BMW’s switch to front-wheel drive has freed up plenty more boot space, and the 1 Series now offers 380 litres. That should be big enough for most buyers, as it exactly matches the outgoing Golf and SEAT Leon, and just beats the Ford Focus’ 375-litre boot. The Mercedes’ boot is slightly smaller, at 370 litres, but the opening is much more useful than the previous A-Class, and 40:20:40 split-folding rear seats are standard.

The new Golf’s extra length should free up extra space for passengers in the rear seats and we expect the boot should be a little bigger than the 380-litre space in the outgoing model.

Technology

All three companies have fitted their smallest family-orientated models with a dizzying array of technology, some of which you’d only expect to find in luxury saloons and SUVs. As we’ve mentioned, VW offers two 10-inch screens even on the entry-level S trim level, plus keyless start, automatic air conditioning and online services. There are many other technologies available, and Volkswagen has said that you’ll be able to retrofit some of these onto the Golf if you change your mind after you’ve bought it.

Mercedes’ headline infotainment system is super slick, and actually has more processing power than the system in six-figure Mercedes S-Class models. All cars come with the digital instrument cluster and infotainment screen, plus cruise control and keyless start, but a lot of the wow-factor technology costs extra. You can add things like augmented-reality sat nav, which adds directions onto a real-time view of the road ahead, and active parking assistance. However, speccing parking sensors (an essential for many people) costs extra.

Most versions of the 1 Series have sat nav and cruise control, which can stop and restart without you having to do anything, and even set the speed limit based on local restrictions and what’s detected by the traffic sign recognition software. Some of the options you can choose include a head-up display (that projects your speed and sat-nav directions onto the windscreen in front of you), automatic parking, connected navigation and BMW’s new Intelligent Personal Assistant.

Safety

It’s too early to say for sure but we expect the new Golf to match the BMW’s and Mercedes’ five-star Euro NCAP safety rating. Both the A-Class and 1 Series come with an impressive amount of standard safety technology, including automatic emergency braking, lane-keeping assistance, and hill-start assistance. Mercedes also includes its driver drowsiness sensors and an active pop-up bonnet to minimise pedestrian injuries, and you can add parking assistance and adaptive LED headlights for an additional cost. BMW, meanwhile, offers collision, pedestrian and cyclist warnings, with cross-traffic monitoring available on the options list.

Engines

The new BMW 1 Series isn’t the first front-wheel-drive BMW but the switch is the biggest change in the model’s 15-year history, and the move has upset some enthusiasts. However, the company says that 85% of customers won’t be able to tell the difference, and it’s been set up to drive as well as the outgoing model. The M135i xDrive, sitting at the top of the range, gets a 2.0-litre four-cylinder petrol engine, four-wheel-drive and a limited-slip differential. Although it’s a litre and two cylinders down on the current 3.0-litre engine and has less power (302bhp), it completes the 0-62mph sprint in the same 4.8 seconds.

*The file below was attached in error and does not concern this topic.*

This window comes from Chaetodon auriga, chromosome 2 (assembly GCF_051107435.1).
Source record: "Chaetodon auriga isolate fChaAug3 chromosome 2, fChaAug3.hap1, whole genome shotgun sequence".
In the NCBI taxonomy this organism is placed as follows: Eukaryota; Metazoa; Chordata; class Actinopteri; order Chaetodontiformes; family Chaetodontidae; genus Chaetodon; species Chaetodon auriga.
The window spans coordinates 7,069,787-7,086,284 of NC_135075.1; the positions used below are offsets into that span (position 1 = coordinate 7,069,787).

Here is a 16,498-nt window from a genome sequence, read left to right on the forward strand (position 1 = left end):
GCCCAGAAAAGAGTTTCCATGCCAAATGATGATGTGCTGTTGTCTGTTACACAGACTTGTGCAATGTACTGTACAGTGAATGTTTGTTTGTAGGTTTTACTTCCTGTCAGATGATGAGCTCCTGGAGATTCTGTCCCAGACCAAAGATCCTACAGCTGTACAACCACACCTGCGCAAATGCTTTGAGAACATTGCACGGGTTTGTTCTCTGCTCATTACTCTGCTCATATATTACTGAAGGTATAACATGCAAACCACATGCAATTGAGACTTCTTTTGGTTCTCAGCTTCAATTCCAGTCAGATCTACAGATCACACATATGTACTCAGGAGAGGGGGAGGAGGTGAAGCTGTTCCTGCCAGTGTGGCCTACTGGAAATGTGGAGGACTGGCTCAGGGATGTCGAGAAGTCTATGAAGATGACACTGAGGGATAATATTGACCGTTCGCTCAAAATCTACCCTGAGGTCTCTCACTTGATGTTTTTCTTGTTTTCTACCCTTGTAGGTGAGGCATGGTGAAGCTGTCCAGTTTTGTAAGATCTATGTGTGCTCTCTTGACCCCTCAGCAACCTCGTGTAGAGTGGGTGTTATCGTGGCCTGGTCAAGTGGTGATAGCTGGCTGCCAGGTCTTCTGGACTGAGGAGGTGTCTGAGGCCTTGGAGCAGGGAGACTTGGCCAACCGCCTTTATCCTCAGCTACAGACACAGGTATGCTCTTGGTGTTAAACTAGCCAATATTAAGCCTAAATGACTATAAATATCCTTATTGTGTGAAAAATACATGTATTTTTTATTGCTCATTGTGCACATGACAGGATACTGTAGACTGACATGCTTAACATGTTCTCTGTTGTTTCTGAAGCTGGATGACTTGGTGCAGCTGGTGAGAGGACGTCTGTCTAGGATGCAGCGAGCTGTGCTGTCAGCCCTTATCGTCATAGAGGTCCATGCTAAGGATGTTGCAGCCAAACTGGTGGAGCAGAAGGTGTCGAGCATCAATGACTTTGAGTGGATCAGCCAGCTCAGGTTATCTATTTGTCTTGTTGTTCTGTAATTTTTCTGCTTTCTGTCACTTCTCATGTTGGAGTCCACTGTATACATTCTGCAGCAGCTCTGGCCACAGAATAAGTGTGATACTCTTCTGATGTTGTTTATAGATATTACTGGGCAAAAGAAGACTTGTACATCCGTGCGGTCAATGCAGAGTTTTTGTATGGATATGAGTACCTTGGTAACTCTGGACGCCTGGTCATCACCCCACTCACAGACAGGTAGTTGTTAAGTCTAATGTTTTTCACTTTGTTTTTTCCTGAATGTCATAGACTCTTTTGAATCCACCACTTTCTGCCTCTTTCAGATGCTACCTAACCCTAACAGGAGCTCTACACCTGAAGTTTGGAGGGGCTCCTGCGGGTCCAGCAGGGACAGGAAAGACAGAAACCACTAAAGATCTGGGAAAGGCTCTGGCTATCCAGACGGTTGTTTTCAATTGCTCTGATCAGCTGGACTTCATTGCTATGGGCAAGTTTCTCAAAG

Below that is a 138bhp 118i petrol, which will be one of the most popular models, and three diesel engines offering between 114bhp and 187bhp. The switch to front-wheel drive means the BMW 1 Series may be available as a hybrid - if confirmed, it’ll likely use the three-cylinder petrol engine and the electric motor found in the MINI Countryman PHEV.

The super-fast Mercedes-AMG A45 is at the top of the A-Class tree, and has an astonishing 415bhp - although the A35 hot hatch has almost the same specifications as the M135i. Most buyers will be more interested in either the 1.3-litre or 2.0-litre petrol engines, which produce between 134bhp and 221bhp, or the three diesel engines, which offer exactly the same spread of power as the 1 Series’ diesel options. Mercedes has previously shown an electric concept based on the A-Class, so it’s not a big leap to expect a production version in the next few years.

The range of powertrains set to be offered in the Golf reflects the car’s broad appeal. In the standard line-up there are four petrol and two diesel choices, plus the option of mild-hybrid technology on three of the petrols, a GTE plug-in hybrid model and several performance versions. A six-speed manual gearbox is now standard, even on the lowest-powered engines, while a seven-speed DSG automatic gearbox is available (it’s standard on the hybrid models). There’ll be no electric e-Golf, as the Volkswagen ID.3 EV is about to go on sale in its place.

Verdict

With the 2019 BMW 1 Series now in showrooms and the latest Volkswagen Golf available to order from February 2020, buyers will have a very difficult choice to make. The Mercedes A-Class is our best small luxury car of 2019 and, with its gorgeous interior, we can’t see the BMW or the VW beating it overall. However, the Mercedes’ interior needs some optional extras to look its best and, if you like driving, you’ll probably prefer the BMW. The Golf is much more upmarket than before, although some may say its badge doesn’t have quite the same desirability as a Mercedes or BMW. Put simply, it’s very unlikely that you’ll be disappointed, whichever of these cars you pick.

Read our guide to the best cars on sale in 2019 here.